Staying on Top of Back-to-Scholl Anxiety and Bullying
As summer slips away, children may experience a range of emotions for the coming school year—excitement, nervousness, anxiety. The new school year presents many unknowns for a child: Will my teacher be strict? Will I get picked on? Will I make the sports team? Here are proactive steps you can take to combat back-to-school anxiety, including knowing the signs of bullying.
Parents can help alleviate young students’ concerns before school begins through consistent emotional and mental support. Some ideas include setting up a bedtime routine at least two weeks before school starts to help ease your student into the school season. Also, take advantage of any scheduled events to meet teachers, classmates and families before the first day; this can help to ease nerves. Finally, be attentive to your child’s concerns. Well before school begins, start having consistent one-on-one conversations about your child’s day. Listen and validate any worries they express. Let them know they can come to you with any issues.
Watching for Bullying
Once school starts, a common source of anxiety for children is bullying. A bully is someone who asserts his or her power by repeatedly being aggressive toward a weaker person. Some types of aggression include physical (such as hitting, stealing and threatening posturing); verbal (such as name calling, public humiliation and intimidation); and behavior focused on relationships (like spreading rumors, social rejection and ignoring).
Here are some signs that can appear in a child who is being bullied:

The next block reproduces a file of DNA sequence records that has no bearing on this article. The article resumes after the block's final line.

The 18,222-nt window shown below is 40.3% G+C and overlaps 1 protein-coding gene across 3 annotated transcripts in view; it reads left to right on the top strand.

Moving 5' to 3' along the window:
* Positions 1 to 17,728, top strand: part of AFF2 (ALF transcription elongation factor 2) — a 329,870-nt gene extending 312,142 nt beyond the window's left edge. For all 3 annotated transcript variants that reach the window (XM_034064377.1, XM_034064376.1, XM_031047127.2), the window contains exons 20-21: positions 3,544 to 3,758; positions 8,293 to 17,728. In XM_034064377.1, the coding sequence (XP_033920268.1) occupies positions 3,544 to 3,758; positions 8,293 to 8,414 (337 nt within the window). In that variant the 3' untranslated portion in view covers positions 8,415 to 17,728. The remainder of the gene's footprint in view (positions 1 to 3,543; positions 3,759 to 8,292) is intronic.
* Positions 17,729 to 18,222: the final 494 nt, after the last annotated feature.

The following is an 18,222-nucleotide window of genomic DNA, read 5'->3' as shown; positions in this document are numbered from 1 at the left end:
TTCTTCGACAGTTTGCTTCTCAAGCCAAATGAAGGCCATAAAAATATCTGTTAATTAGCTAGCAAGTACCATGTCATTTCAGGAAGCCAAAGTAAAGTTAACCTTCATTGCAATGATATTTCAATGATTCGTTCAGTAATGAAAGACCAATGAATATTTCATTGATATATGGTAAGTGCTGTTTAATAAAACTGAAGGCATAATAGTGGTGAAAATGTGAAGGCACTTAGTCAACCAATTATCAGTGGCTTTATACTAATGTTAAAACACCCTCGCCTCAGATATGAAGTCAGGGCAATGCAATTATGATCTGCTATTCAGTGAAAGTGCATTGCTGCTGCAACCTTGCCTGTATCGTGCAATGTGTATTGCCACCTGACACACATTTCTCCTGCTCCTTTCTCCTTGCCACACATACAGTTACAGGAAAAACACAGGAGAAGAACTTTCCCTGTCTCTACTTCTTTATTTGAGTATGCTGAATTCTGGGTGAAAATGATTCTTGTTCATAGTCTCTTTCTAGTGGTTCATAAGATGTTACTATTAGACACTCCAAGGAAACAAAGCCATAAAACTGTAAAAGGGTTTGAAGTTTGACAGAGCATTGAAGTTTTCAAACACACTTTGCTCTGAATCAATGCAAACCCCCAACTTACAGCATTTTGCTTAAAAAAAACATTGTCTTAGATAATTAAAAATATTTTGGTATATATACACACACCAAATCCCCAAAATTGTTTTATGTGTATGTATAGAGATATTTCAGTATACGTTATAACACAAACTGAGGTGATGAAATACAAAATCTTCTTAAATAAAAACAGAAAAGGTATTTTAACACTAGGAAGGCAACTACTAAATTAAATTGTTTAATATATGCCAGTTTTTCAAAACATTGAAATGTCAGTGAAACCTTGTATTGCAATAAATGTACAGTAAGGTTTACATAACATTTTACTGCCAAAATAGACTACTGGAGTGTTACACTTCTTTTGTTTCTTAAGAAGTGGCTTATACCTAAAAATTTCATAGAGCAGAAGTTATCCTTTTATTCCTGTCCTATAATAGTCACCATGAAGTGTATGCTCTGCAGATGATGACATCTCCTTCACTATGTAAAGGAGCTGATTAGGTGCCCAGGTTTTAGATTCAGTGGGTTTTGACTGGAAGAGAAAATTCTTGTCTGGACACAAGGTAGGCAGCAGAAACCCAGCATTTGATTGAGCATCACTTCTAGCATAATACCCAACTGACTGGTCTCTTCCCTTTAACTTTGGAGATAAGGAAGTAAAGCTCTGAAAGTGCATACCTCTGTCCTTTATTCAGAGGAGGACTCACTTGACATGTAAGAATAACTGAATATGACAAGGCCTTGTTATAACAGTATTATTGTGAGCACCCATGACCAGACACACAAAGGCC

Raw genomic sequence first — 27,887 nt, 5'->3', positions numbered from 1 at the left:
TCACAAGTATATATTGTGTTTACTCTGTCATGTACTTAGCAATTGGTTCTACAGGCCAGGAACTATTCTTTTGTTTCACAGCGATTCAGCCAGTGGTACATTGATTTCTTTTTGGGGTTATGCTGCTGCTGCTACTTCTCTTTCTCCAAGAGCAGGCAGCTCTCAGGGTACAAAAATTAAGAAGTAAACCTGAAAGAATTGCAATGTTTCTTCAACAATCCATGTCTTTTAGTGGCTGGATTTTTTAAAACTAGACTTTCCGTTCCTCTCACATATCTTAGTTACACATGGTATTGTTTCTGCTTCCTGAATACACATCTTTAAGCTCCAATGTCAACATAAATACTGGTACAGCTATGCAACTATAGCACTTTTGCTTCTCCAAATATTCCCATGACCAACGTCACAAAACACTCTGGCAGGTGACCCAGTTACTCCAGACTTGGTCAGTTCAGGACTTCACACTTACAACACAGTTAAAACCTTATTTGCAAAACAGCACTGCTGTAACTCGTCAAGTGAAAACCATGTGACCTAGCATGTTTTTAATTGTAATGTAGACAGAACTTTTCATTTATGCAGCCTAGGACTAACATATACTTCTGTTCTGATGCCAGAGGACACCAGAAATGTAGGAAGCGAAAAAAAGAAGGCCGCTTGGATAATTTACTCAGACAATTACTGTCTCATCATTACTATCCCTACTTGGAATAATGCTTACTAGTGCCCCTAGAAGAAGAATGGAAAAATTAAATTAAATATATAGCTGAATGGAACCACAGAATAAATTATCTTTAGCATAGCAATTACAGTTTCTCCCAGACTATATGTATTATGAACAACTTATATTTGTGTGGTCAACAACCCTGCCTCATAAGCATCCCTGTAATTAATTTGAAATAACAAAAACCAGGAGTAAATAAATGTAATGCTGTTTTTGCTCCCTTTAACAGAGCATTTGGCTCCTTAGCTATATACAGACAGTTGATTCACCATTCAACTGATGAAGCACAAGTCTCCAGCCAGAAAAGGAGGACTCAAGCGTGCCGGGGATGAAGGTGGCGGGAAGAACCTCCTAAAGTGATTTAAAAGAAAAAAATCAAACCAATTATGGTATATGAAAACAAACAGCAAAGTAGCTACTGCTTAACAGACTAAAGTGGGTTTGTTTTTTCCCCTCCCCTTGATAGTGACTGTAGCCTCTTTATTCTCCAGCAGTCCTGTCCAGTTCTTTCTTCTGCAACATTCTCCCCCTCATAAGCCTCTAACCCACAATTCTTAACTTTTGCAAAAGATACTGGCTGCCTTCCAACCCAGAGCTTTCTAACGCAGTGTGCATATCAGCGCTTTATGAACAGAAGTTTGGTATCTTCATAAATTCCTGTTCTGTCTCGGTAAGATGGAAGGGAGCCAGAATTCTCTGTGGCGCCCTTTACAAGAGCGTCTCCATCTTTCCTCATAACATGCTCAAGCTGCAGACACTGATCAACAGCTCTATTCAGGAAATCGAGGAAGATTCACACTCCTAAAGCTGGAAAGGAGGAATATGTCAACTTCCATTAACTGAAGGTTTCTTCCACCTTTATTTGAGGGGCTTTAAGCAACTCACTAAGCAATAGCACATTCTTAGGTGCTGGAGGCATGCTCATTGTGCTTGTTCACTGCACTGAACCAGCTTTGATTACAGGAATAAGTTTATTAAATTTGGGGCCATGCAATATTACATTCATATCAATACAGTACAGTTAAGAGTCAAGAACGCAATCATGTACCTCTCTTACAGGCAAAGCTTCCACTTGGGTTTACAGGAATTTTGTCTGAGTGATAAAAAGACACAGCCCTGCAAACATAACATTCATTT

- Unexplained bruises or other injuries
- Lost or damaged clothing, books or electronics
- Frequent headaches, stomach aches or “invented” illnesses to stay home from school
- Severe anxiety, nightmares, depression
- Bullying younger kids or siblings (bullied children may switch roles and become the bully)
- Weight loss or weight gain
- Inconsistent mood swings, secretive or sullen behavior, temper outbursts
If bullying becomes a recurring issue, don’t hesitate to address the issue directly with the school. Come to the meeting with specific examples, and remember to be respectful as you work together to determine a plan of action.
Keeping Track with a Well-Child Checkup
Now is a good time to get your child in for their annual checkup. Your child’s doctor will check their height and weight, look at other signs of healthy development, screen for childhood diseases, and check for needed vaccinations. If your child has been affected by bullying, you can also talk with their provider about healthy ways to support your child.
We wish you and your children a respectful, healthy and interesting school year.
If you and your family are looking for a primary care provider, please explore the PacMed Family Medicine and Pediatrics providers. We have 10 clinics in neighborhoods around Lake Washington and the south Puget Sound region.